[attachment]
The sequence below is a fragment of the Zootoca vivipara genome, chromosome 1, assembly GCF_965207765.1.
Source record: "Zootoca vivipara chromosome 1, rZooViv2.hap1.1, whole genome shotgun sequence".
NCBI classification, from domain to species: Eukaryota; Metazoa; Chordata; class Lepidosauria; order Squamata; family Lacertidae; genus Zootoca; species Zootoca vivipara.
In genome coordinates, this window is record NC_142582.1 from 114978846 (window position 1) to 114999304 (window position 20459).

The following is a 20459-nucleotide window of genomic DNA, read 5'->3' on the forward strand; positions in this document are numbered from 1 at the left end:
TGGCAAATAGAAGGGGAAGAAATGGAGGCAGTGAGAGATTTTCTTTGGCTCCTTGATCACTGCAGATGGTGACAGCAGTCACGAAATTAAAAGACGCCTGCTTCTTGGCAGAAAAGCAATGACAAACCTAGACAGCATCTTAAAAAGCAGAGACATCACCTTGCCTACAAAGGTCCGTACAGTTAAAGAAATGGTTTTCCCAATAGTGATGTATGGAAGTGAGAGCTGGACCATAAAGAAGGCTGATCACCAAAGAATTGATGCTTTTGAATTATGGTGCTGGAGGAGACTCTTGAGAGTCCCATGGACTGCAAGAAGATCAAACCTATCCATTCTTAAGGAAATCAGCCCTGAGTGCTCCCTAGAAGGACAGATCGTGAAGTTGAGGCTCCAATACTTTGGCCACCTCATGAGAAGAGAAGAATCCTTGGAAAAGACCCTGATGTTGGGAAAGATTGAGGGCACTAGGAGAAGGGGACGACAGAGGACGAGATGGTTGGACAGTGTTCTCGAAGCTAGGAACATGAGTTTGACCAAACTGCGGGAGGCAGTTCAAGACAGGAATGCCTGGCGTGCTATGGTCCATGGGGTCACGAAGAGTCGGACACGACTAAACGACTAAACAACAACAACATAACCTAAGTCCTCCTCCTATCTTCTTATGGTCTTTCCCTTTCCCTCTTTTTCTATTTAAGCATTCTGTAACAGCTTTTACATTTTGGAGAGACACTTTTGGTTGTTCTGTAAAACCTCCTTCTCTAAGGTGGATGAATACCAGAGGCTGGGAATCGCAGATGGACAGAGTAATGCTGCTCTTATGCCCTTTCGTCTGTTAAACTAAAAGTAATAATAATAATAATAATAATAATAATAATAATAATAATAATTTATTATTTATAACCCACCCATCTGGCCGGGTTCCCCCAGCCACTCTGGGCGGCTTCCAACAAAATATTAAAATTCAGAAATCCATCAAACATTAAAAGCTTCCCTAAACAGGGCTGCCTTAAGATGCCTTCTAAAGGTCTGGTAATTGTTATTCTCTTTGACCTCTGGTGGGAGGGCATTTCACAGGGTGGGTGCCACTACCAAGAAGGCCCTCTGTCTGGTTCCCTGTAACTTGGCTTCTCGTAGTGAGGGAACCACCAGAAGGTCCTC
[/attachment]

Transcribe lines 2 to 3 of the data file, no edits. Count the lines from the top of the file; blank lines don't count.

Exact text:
Source record: "Zootoca vivipara chromosome 1, rZooViv2.hap1.1, whole genome shotgun sequence".
NCBI classification, from domain to species: Eukaryota; Metazoa; Chordata; class Lepidosauria; order Squamata; family Lacertidae; genus Zootoca; species Zootoca vivipara.